February 1, 2023

A different approach to religion

 Sam Smith – As a cynical, skeptical and sardonic journalist I  try not to discuss religion to avoid annoying others or having to explain my somewhat peculiar thoughts on the topic. But this article struck so close to home that I’ll risk saying that my religious view, which I describe as that of a Seventh Day Agnostic, is based on a couple of somewhat unusual experiences. One was majoring in anthropology in college where I learned that faith and myth is culturally universal and that even a journalist or a scientist can’t describe the world without considering the uniqueness of their own perspective.  The second is having gone to a Quaker high school, including weekly meetings, for five years.

A striking thing that I picked up from Quakerism was that faith and its belief systems were, at best, tertiary to what one did as a result of these feelings. As I sometimes put it now: I don’t give a shit about what you believe; it’s what you do with it that counts.  Clearly the Quakers put action first.

Here is an excerpt from an article in Friends Journal by an English professor at Pennsylvania State University who started going to Friends meetings. 

John Marsh, Friends Journal - In addition to devaluing revelation, more recent Quakers have also recast the God whom they listen for and who may speak to them. Liberal Friends, like the ones who populate the meeting I attend in central Pennsylvania, believe that God may take different forms for different people: from the singular entity described in the Bible to a more diffuse figure. In 2017, Philadelphia Yearly Meeting approved the latest version of its Faith and Practice, a guidebook of sorts for Quaker bodies. In addition to God, it refers to “the Divine” and to “the Light Within.” But it allows that even those references may be too prescriptive. As Faith and Practice observes:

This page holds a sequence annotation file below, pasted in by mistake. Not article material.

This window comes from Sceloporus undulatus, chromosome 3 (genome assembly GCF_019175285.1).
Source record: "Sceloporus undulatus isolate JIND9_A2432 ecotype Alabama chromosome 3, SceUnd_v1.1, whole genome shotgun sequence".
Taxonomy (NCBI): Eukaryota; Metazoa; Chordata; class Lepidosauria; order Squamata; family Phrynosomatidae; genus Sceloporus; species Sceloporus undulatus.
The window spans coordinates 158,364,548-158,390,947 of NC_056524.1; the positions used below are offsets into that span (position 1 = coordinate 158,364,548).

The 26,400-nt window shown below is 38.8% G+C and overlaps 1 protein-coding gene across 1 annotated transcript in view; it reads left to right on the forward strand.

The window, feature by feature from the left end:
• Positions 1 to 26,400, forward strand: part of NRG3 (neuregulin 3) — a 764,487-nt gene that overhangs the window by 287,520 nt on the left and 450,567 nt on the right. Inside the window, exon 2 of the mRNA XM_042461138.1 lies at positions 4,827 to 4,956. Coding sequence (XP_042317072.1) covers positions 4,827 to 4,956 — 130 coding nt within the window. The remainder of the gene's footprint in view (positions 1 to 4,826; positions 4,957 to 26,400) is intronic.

Friends have used many terms or phrases to refer to the inner certainty of our faith: the Light Within, the Inner Light, the Christ Within, the Inward Teacher, the Divine Presence, Spirit, the Great Spirit, the Spirit of Truth, that of God in every person, and the Seed. . . . In contrast with early Friends, not all Friends today consider themselves to be Christians or even theists. Friends come from very diverse religious backgrounds and experiences and apply their different perspectives as they encounter the Light Within.

With belief in neither God nor the Bible required, some might think that for Quakers just about anything goes. And they would not be wide of the mark. As Quaker historian Ben Pink Dandelion has written: “Liberal Quaker diversity can look like a supermarket religion, a pick-and-mix approach.” Indeed, about the only thing Liberal Friends agree on is that when it comes to God or the Divine or the Light Within, they do not need to agree on anything. Instead, they commit to a theology of the “absolute perhaps.” As the same historian has put it, spiritual truth for Quakers is “partial, personal, and provisional.” Everyone ministers to themselves—with an occasional stab at conveying to others what has been conveyed to them.

What do I do during the hour we spend in silent worship every Sunday? I think about how well—or how poorly—I’ve practiced Quaker virtues the previous week and how I can practice them better in coming weeks. I also enjoy the reprieve that silence offers from the barrage of voices—books, newspapers, music, and the Internet—competing for my attention. But mostly I listen, by which I mean I remain open to whatever God or the Divine or the Light Within may have to communicate to me. Thus far, I cannot say if any of these entities has spoken to me. But I have had thoughts—epiphanies even—that only came because I spent an hour in silence. And for now, I do not much care where those thoughts came from, whether from me or from God. I am only grateful they came, and grateful to Friends for building and maintaining a place where they can come.

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